Originally released back in 1986, Taiwanese drama Dark Night was based upon a novel by noted feminist writer Li Ang and was directed and scripted by Fred Tan, who previously worked as an assistant director for the legendary King Hu on the likes of Raining in the Mountain and Legend of the Mountain. Interestingly, the film was not Tan’s only literary adaptation, as in 1988 he brought Lust, Caution novelist Eileen Chang’s book Rouge of the North to the screen. Given the source material, it should come as no surprise that the film deals with themes of adultery and sexual repression, offering up a scathing depiction of the role of women in modern relationships.Read More »
The ghost of a murdered woman possesses a dancer’s body in order to exact vengeance on her killer.
Light Industry wrote:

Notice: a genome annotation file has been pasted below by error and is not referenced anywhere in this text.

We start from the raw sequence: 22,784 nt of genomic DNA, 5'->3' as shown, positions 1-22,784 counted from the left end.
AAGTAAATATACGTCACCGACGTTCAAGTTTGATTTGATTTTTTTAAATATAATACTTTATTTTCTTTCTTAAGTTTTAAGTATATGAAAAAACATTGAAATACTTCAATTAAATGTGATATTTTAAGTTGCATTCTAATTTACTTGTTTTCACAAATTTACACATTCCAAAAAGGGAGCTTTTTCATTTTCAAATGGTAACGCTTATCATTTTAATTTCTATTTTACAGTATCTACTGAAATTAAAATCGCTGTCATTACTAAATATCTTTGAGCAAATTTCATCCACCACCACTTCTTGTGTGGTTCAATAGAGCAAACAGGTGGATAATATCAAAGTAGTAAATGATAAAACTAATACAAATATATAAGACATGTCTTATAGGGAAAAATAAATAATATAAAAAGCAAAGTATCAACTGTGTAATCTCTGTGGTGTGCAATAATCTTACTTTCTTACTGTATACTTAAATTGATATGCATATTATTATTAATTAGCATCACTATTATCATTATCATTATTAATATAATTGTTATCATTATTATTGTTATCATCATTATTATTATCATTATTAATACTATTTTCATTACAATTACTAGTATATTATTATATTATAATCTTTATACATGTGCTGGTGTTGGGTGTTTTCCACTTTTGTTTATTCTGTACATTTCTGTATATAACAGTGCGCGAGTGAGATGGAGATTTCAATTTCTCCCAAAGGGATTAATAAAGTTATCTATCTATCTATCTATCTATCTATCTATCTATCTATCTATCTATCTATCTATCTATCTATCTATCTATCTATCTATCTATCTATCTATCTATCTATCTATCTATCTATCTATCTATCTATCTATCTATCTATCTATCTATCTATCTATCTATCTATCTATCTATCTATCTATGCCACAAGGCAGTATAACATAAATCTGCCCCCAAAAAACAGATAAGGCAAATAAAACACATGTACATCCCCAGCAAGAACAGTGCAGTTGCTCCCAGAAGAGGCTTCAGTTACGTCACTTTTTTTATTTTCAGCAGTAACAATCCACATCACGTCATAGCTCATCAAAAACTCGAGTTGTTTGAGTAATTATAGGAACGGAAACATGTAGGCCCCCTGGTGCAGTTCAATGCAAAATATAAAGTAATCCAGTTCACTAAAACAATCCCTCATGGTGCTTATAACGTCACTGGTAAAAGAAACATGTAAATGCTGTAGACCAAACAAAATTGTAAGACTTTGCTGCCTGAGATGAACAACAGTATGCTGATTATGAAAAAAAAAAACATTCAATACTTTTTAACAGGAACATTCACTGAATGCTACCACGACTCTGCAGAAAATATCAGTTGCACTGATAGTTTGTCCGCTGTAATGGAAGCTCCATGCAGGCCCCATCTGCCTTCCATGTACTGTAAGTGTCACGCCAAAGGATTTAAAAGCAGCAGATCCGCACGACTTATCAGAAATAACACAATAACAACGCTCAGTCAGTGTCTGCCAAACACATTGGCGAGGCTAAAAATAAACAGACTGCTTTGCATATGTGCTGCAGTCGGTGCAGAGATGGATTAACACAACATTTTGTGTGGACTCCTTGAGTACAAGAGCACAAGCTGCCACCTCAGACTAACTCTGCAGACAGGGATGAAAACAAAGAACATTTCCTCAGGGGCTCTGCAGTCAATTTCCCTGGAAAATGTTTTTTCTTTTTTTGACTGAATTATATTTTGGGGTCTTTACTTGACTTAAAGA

A rarity unearthed from Harvard’s vaults, Fred Tan’s Split of the Spirit is a macabre tale of supernatural possession, necromantic battles, and the vengeful phantom of a woman scorned. In Tan’s stylish neo-noir thriller, a renowned female choreographer becomes overtaken by the specter of a murdered woman, who forces her to enact revenge upon the men who have wronged her. After a string of gruesome slayings, the film culminates in a searing conflagration, an allegorical avant-garde dance finale, and ultimately an Orphic journey to the afterworld and back. Tan worked as an assistant director to King Hu and made only three features before his death at age thirty-five; placing the forces of ancient sorcery in contemporary Taiwan and Hong Kong, he deploys an ominous synth soundtrack and an expressive, haunting mise-en-scène to bring primeval frights into the modern world.Read More »